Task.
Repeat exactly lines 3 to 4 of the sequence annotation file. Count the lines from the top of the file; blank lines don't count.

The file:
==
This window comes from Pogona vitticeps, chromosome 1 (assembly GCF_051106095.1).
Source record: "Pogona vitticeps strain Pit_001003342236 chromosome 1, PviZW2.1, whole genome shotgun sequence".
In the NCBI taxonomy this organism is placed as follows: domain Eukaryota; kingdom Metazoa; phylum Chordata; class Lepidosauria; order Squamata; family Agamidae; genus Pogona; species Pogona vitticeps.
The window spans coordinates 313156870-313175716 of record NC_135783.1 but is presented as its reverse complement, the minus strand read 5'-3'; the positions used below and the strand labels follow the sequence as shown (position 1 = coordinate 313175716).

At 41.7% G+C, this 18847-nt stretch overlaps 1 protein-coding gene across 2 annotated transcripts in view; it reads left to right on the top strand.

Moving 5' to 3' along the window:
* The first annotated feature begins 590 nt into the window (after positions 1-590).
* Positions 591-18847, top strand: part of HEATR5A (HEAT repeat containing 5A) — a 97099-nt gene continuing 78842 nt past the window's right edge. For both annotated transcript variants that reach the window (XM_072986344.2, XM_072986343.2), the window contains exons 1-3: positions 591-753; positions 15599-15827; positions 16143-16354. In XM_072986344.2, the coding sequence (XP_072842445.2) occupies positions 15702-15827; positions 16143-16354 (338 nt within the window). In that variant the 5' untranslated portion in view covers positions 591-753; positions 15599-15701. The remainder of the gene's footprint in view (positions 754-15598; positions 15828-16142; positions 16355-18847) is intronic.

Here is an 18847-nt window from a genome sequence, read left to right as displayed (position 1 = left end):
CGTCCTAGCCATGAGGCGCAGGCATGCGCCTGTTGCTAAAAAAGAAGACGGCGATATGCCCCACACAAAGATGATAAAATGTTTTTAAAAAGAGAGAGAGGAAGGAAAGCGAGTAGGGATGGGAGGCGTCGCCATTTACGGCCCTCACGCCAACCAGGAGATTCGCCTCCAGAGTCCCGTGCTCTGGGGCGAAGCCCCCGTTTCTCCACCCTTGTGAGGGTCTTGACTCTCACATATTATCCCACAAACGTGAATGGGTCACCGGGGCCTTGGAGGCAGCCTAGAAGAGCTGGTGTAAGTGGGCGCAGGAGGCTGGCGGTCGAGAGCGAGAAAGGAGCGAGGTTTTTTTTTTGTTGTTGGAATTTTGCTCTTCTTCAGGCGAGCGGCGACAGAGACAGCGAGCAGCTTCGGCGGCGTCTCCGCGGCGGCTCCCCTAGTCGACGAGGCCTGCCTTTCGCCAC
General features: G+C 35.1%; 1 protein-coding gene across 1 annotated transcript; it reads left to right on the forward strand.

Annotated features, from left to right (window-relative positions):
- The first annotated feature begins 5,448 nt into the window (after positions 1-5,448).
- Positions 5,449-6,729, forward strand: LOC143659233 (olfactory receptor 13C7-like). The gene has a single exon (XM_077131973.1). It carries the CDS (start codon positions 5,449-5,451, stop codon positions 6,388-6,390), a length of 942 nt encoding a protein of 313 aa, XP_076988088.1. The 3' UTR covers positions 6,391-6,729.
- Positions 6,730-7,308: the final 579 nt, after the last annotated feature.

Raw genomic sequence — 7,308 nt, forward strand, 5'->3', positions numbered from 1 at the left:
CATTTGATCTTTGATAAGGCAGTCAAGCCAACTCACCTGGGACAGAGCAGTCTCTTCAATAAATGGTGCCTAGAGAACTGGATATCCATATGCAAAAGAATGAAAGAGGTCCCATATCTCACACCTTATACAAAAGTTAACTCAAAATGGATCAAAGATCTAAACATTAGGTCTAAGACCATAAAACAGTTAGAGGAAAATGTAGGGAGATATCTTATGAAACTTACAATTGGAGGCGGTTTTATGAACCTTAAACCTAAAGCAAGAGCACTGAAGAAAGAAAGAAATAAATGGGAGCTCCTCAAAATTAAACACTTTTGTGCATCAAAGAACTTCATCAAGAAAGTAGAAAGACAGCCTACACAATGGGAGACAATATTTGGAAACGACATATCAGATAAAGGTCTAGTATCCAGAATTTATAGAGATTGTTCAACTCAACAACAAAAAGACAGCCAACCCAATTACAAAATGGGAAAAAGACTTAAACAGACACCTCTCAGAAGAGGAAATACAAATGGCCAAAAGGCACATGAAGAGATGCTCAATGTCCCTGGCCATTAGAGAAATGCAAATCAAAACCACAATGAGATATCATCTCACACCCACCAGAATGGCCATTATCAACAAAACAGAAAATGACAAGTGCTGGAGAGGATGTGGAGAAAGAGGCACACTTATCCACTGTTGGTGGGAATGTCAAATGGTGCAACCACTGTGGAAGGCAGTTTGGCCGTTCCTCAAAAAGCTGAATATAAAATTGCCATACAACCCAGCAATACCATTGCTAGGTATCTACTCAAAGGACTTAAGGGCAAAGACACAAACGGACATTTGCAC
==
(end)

In the NCBI taxonomy this organism is placed as follows: domain Eukaryota; kingdom Metazoa; phylum Chordata; class Lepidosauria; order Squamata; family Agamidae; genus Pogona; species Pogona vitticeps.
The window spans coordinates 313156870-313175716 of record NC_135783.1 but is presented as its reverse complement, the minus strand read 5'-3'; the positions used below and the strand labels follow the sequence as shown (position 1 = coordinate 313175716).